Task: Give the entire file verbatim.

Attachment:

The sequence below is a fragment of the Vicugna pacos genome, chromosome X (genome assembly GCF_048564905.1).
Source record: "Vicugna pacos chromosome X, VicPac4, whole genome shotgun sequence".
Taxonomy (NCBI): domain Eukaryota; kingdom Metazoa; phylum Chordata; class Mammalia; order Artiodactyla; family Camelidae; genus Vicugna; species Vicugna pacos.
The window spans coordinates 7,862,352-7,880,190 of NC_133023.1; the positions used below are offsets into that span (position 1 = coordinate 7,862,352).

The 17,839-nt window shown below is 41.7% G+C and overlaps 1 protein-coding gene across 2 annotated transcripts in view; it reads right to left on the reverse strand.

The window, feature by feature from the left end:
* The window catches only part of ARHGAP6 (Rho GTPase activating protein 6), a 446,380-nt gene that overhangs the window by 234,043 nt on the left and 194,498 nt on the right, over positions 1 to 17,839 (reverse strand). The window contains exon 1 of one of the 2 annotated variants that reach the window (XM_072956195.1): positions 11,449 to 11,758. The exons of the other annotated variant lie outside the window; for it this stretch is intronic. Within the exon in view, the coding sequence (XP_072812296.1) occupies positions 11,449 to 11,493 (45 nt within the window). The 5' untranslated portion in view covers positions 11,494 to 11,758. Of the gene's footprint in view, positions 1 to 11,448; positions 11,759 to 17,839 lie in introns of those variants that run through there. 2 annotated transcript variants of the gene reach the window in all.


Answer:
The sequence below is a fragment of the Vicugna pacos genome, chromosome X (genome assembly GCF_048564905.1).
Source record: "Vicugna pacos chromosome X, VicPac4, whole genome shotgun sequence".
Taxonomy (NCBI): domain Eukaryota; kingdom Metazoa; phylum Chordata; class Mammalia; order Artiodactyla; family Camelidae; genus Vicugna; species Vicugna pacos.
The window spans coordinates 7,862,352-7,880,190 of NC_133023.1; the positions used below are offsets into that span (position 1 = coordinate 7,862,352).

The 17,839-nt window shown below is 41.7% G+C and overlaps 1 protein-coding gene across 2 annotated transcripts in view; it reads right to left on the reverse strand.

The window, feature by feature from the left end:
* The window catches only part of ARHGAP6 (Rho GTPase activating protein 6), a 446,380-nt gene that overhangs the window by 234,043 nt on the left and 194,498 nt on the right, over positions 1 to 17,839 (reverse strand). The window contains exon 1 of one of the 2 annotated variants that reach the window (XM_072956195.1): positions 11,449 to 11,758. The exons of the other annotated variant lie outside the window; for it this stretch is intronic. Within the exon in view, the coding sequence (XP_072812296.1) occupies positions 11,449 to 11,493 (45 nt within the window). The 5' untranslated portion in view covers positions 11,494 to 11,758. Of the gene's footprint in view, positions 1 to 11,448; positions 11,759 to 17,839 lie in introns of those variants that run through there. 2 annotated transcript variants of the gene reach the window in all.